TAMPA — It's the other lawyer's fault.
That's what the attorney for Louis Finney, chief of Hillsborough Head Start, said about her client's refusal in April to testify before a federal grand jury looking into allegations of fraud by two of his underlings.
Finney had invoked his Fifth Amendment right against self-incrimination upon advice of his attorney, his current lawyer said.
"I think in this instance it was the completely wrong thing to do," said attorney Lori Palmieri, who isn't the counsel in question. Finney "got bad legal advice. We're trying to rectify that."
She said Finney had no need to "take the Fifth" since he was not the target of any criminal probe.
So on Wednesday Finney raised his right hand, swore to tell the truth and answered every question put to him in the fraud trial of two former, high-ranking Head Start employees.
If Finney invoking the Fifth earlier this year raised expectations about what he would tell jurors this week, his actual testimony proved anticlimactic.
Finney told lawyers in the U.S. District Court trial exactly what he told a county investigator last year: Finney said he approved the $9,000 purchase for 750 copies of a children's book authored by the wife of Head Start's former fiscal manager.
But Finney said he did not know of the relationship when he approved the purchase and would not have done so if his staff had told him.
"In my opinion, I would think it was a conflict of interest," said Finney.
Former Head Start supervisor Marie Mason, 45; former Head Start fiscal manager Michael Jimenez, 38; and Jimenez's wife, Johana Melendez Santiago, 39, are charged with a conspiracy to get Head Start to buy the self-published book.
The book, Travel Boy Helps Sebastian, is aimed at preschoolers and promotes good hygiene.
The defendants, who deny wrongdoing, are charged with conspiracy, fraud in obtaining more than $5,000 from a government agency and fraud in depriving citizens of honest services.
They face up to 35 years in prison.
Head Start — funded with federal, state and county money — is an anti-poverty program providing education and social services for preschool-age children.
So who is the attorney who gave Finney this bad advice?
Finney, said Palmieri, wouldn't identify the counsel to reporters. But she said the lawyer works in employment, not criminal law.
"I couldn't even begin to understand why somebody would give Mr. Finney that advice given that he has done nothing improper," said Palmieri, a board-certified criminal attorney.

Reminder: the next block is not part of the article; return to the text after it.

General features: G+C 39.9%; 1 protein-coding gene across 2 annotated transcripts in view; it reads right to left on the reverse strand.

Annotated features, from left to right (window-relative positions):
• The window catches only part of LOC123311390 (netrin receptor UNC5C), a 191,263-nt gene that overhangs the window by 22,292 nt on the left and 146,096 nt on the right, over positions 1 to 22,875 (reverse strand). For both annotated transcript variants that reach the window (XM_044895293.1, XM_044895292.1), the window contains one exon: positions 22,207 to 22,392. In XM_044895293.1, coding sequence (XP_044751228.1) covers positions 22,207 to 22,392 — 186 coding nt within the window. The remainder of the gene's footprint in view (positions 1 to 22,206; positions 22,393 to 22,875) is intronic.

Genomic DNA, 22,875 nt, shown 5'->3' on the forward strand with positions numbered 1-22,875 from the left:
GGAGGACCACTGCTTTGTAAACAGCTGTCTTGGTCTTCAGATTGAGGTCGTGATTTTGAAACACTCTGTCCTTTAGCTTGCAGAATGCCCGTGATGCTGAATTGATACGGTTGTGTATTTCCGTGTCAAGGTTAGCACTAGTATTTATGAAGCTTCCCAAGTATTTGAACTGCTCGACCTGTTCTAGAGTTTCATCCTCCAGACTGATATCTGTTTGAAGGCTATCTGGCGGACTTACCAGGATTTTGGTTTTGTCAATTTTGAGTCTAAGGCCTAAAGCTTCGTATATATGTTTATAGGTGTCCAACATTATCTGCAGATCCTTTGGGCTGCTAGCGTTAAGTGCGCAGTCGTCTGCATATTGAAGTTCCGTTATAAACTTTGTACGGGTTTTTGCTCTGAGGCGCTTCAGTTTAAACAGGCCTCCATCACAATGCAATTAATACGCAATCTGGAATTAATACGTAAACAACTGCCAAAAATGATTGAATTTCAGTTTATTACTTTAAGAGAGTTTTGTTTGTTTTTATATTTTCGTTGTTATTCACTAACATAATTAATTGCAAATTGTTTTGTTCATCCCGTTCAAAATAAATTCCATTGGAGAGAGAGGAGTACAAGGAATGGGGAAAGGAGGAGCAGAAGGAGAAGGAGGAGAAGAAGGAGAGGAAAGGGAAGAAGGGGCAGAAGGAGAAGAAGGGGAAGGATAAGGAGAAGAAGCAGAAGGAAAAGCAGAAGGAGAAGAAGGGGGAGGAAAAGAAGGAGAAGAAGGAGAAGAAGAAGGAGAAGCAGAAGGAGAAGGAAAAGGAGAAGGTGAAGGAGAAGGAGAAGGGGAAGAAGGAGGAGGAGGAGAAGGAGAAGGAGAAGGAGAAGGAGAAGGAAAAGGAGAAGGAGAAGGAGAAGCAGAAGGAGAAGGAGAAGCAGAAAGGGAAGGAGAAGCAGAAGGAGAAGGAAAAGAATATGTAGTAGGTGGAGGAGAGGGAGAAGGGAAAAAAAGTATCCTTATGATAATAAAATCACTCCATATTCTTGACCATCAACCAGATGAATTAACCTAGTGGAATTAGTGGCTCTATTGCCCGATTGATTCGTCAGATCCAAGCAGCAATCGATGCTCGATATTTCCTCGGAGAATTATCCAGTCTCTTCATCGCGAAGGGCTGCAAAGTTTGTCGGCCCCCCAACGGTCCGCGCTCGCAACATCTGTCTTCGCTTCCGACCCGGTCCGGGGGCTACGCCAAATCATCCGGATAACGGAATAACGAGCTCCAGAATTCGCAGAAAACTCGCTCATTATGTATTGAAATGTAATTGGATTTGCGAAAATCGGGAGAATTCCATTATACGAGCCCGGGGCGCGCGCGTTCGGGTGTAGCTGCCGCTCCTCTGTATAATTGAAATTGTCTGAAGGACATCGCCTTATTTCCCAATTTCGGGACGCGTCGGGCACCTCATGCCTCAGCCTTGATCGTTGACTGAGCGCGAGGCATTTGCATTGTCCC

As a result, Palmieri said, Finney has been unfairly "vilified" by news stories.
She said Finney quickly realized it was a mistake to invoke the Fifth Amendment and contacted her the same day.
Palmieri recalled advice: "Answer their questions. You don't have anything to hide."
So on Wednesday, he testified.
Neither O'Neill nor defense lawyers asked Finney about his refusal to testify earlier this year, so jurors remain unaware.
Defense lawyers who cross-examined Finney focused on several internal county investigations in 2010 involving him.
Finney has received counseling and a written reprimand for allegations that include renting space at almost no cost to a company run by a member of a Head Start advisory committee and driving a county vehicle without a valid Florida driver's license.
David Weisbrod, Jimenez's lawyer, grilled Finney on whether Head Start funds had previously been used to benefit employees.
Weisbrod asked about tuition reimbursement for the continuing education of Head Start employees and the program paying for Finney's doctoral studies.
Given all that, was it improper for an employee to benefit from a Head Start expenditure?
"No, there is no prohibition," Finney told Weisbrod.
In less than 45 minutes, Finney's testimony was done. He declined to comment afterward. The trial continues today.
"Mr. Finney has learned a very valuable lesson," Palmieri said, "and hopefully he can get back to the business of Head Start."
Reach William R. Levesque at email@example.com or (813) 226-3432.